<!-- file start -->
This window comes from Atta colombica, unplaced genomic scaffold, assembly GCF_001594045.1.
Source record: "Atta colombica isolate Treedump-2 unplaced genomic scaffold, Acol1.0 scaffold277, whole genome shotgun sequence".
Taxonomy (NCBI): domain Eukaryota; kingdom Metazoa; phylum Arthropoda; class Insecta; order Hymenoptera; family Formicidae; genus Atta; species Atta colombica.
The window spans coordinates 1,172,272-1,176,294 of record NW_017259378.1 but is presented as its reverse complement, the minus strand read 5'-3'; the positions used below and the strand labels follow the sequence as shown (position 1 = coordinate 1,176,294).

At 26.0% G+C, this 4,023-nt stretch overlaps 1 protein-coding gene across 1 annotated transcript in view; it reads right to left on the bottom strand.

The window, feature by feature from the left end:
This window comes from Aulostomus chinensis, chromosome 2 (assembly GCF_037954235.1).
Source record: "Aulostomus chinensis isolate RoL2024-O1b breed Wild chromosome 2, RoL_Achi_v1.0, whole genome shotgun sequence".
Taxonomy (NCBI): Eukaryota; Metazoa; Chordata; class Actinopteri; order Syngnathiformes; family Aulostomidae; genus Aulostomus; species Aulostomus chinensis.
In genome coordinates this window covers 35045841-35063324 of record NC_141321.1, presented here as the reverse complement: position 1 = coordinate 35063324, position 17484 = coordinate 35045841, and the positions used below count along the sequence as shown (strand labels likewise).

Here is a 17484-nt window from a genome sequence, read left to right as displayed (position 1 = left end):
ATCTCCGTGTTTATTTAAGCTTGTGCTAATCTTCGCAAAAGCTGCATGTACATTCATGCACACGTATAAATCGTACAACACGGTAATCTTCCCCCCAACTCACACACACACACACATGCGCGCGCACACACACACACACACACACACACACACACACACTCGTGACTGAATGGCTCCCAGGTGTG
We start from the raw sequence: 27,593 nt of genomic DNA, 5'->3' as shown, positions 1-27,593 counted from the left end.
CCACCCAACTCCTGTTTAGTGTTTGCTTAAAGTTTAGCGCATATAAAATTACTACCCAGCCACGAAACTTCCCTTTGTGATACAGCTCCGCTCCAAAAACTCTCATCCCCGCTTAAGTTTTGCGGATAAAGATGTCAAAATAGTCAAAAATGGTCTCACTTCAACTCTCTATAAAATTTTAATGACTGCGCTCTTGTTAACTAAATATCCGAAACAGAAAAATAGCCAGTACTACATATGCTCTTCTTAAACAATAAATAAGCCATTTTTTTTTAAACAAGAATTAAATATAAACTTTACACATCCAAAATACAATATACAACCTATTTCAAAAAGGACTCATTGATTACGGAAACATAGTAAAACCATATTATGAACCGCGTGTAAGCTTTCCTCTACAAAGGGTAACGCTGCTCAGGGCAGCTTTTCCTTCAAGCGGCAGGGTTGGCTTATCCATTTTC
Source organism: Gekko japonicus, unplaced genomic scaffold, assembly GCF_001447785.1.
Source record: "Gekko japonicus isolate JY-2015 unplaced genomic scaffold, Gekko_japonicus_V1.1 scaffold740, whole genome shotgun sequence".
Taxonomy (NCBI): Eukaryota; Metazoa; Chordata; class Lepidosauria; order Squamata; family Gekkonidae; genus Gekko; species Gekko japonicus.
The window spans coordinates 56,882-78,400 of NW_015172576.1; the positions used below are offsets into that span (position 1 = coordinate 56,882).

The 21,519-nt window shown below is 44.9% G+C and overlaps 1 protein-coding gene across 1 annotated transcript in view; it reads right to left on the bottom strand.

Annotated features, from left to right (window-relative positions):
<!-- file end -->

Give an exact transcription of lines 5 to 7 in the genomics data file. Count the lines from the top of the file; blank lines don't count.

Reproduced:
At 26.0% G+C, this 4,023-nt stretch overlaps 1 protein-coding gene across 1 annotated transcript in view; it reads right to left on the bottom strand.

The window, feature by feature from the left end:
This window comes from Aulostomus chinensis, chromosome 2 (assembly GCF_037954235.1).